Friday, March 20, 2009

Painting a Rainbow trout.

This morning I decided to paint one of the trout I caught while out fishing yesterday. It was taken on a fly, fished from a drifting boat, lough style.

It is a nice silvery fish of about 1.25 kg, a Rainbow trout, grown on from fry stocked into the lough. I kept this one because it was so sleek and beautiful. It was also late in the day, so I wasn't worried about it laying in the sun for hours.

I started off by painting a quick oil paint study, rendered in about 3 hours. Painted alla prima I was more concerned with the light and colours on the fish than with the outline. Consequently the fish is a little too narrow and long in proportion. I also am not really happy with the tail shape after a long look.

The study is painted on a 35 by 25 cm canvas.

For the second work I have used a canvas 80 cm by 60 cm. I started this canvas by being much more particular in my drawing. Although this was done in paint with a brush, the sketching in was done by measuring proportions to ensure they were correct. I then adjusted the drawing slightly, to emphasise the perspective by moving the dorsal (top) fin back a fraction.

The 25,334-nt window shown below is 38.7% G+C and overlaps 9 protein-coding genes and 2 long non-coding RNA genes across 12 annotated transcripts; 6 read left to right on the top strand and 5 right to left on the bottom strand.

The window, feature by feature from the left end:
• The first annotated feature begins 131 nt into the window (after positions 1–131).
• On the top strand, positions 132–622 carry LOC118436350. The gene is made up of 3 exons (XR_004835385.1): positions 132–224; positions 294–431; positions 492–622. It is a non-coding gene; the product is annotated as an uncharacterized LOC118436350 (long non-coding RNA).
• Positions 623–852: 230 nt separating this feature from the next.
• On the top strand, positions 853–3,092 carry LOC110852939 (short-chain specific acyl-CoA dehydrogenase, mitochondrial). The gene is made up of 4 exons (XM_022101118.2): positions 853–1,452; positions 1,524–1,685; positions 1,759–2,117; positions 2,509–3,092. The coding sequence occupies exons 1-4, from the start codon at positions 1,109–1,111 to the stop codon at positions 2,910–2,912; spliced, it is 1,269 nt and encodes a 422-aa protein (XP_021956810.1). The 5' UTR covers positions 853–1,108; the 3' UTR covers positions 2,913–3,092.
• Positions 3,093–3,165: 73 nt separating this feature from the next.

You will notice that I have taken a different angle with the second painting. I moved the fish nearer eye level to allow more of the underside of the fish to be visible.

Today, I have blocked in the background and shadow, and painted in the tail. This was important as the tail fin has started to dry out, even with regular damping. This effects the light and reflections, I also have taken some close up photographs for reference if needed. I continued working on the head, catching the colours and light playing around the gill covers, and finally I have blocked in the body tone to allow me to reposition the subject correctly for the next day so that the same area is subject to the silvery highlights.

I am not going to be able to continue tomorrow due to other commitments, but I hope to get back to the painting on Sunday. My fish will keep in the Refridgerator, covered so it doesn't dry out.

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